Workplace expert Jane Harper provides a clear explanation about the value of punctuality from the interviewee as well as interviewer’s perspective. She also elaborates upon how an interviewee must behave on the basis of the job role.
I graduated from B-school two years back and bagged a decent job as a result of the campus recruitment system. The interview system for this job was filtered hence it was organized and faster than the usual interviews. As it was my first real job, I want aware of the kind of growth I must expect as a fresh graduate. After spending two years in this company, I am right where I started. I may not have enough experience to question my leader regarding this, but this stagnancy acts as a hindrance in the motivation I had to work better. Not only in terms of pay scale, also I don’t get to learn anything new. I am doing the same work which I used to do in the first month of my job. Such factors convinced me to update my profile on LinkedIn to look for a new job.
As I wasn’t really sure about how does a normal interview work, I decided to do my research on the same. I came across a number of stories in which candidates were made to work for long durations before the interview. At the same time, the candidate is expected to preferably reach before the allotted time. I don’t understand the disparity in rules for both the parties. If you expect punctuality from the candidate, then you must also practice the same. In case I am asked to wait, should I adhere to it or walk away as a sign of protest? Please guide me as I have a series of interviews lined up in the coming days.
I would like to assure you that your anticipation and nervousness that is evident before your first actual interview is absolutely normal. Let me congratulate you for thinking about your growth as a professional and also financially, which led you to take this step. This signifies that you want to move forward in life which is a trait of a soon-to-be successful person. I advise you to keep up this progressive approach.
As you are now looking for job opportunities, I would suggest you to look for positions that consist of activities that are different than your previous job and slightly higher in designation. If you pick something similar to the one you already had, then you will once again be in a stagnant position. This way you would have to start all over again. Talking about the interview, the candidate is expected to be not only punctual but also before time as the interview is to test the candidate and not the employer. It is better to reach the office a few minutes before the designated time as this gives you a cushion to hand over your documents to the HR and take care of any other formalities if needed. You also get a chance to scrutinize the work environment and decide for yourself if you will be comfortable working there or no. Your evaluation of the workplace will affect your interview significantly. If you are looking forward to working in a place like that, it will boost your confidence and you will give your best to impress the interviewer.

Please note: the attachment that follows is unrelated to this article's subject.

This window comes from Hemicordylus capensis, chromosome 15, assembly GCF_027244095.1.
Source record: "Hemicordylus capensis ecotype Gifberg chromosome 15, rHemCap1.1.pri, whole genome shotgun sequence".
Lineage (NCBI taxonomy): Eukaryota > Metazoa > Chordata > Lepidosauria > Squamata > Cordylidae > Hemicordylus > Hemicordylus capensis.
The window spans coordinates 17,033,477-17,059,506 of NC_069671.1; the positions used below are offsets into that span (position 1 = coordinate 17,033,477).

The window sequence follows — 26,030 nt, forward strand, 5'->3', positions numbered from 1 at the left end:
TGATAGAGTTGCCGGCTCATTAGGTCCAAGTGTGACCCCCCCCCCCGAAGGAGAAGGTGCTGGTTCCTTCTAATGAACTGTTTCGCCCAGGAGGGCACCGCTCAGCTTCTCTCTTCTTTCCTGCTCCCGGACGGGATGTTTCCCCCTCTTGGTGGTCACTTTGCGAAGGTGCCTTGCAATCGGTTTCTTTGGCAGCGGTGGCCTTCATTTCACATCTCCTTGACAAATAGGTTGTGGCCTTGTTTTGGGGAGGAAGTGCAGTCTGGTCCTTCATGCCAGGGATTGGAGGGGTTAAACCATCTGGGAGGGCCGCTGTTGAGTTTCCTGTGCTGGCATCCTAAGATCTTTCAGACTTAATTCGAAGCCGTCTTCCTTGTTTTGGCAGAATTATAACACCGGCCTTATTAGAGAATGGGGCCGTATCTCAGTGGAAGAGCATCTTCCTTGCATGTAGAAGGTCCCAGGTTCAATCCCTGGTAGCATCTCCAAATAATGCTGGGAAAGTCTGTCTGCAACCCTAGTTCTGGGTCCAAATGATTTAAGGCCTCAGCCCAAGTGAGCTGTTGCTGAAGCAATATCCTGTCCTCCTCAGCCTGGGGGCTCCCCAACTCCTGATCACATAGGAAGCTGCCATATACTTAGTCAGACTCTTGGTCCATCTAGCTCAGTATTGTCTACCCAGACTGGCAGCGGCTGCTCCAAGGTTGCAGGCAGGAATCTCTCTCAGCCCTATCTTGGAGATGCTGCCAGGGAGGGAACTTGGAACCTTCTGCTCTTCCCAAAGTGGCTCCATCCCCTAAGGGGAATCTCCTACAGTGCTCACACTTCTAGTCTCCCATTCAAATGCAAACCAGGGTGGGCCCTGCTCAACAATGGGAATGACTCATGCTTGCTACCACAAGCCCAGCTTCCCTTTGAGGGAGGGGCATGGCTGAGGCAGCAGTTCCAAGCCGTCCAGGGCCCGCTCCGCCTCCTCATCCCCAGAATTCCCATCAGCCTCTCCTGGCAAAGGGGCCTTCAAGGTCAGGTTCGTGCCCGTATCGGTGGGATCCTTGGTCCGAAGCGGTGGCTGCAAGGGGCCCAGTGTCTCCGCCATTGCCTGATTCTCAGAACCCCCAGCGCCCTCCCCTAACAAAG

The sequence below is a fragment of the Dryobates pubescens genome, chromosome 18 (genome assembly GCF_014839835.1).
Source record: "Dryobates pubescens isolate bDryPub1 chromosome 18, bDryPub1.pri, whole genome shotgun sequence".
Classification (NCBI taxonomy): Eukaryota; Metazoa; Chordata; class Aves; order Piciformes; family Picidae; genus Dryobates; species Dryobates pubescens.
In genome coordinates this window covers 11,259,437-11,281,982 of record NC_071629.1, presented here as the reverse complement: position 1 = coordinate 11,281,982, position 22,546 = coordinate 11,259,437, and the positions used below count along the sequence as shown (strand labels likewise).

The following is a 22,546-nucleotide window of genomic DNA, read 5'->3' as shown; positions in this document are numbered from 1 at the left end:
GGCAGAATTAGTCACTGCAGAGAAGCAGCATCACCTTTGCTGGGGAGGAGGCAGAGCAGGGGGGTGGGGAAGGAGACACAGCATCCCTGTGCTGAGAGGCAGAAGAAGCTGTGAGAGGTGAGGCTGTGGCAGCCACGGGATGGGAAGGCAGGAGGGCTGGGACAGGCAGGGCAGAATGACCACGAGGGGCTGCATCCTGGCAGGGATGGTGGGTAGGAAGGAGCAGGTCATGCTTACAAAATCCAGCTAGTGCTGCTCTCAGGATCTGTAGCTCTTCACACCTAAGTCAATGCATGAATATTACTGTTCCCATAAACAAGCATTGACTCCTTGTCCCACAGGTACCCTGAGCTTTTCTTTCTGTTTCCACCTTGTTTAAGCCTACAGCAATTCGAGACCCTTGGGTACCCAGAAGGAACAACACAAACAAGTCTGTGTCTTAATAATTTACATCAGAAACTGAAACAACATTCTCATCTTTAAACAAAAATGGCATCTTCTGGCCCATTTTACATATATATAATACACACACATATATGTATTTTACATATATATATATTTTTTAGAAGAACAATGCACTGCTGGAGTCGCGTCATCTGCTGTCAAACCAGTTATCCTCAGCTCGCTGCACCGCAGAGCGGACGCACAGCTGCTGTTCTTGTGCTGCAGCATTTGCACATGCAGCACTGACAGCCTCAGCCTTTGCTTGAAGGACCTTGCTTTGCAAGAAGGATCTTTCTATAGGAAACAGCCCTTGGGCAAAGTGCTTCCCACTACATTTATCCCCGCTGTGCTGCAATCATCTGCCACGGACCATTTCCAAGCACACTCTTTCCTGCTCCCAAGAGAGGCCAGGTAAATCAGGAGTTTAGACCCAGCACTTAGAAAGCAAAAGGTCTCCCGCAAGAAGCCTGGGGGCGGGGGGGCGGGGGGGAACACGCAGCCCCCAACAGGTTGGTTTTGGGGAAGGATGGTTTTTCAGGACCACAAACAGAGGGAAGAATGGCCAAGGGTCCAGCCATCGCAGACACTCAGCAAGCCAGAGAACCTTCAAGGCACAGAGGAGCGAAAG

You have a very valid statement which says that if you are expected to be punctual, then why do the interviewers make you wait? HR personnel of various companies have stated that this is mainly done to test how badly the individual needs the job. If you are in dire need of the job, you will stay. Companies which follow this theory mainly need employees who will keep up with their demands even if they are untimely. If your self-respect is precious to you, maybe this isn’t the place for you to be in. For jobs which include directly communicating with the clients, a candidate is made to wait in order to test his patience. During such a time, the candidate is closely scrutinized to check how he reacts in such a situation. Hence, you must decide to wait or not depending on the job role you are applying for. Good luck for the future!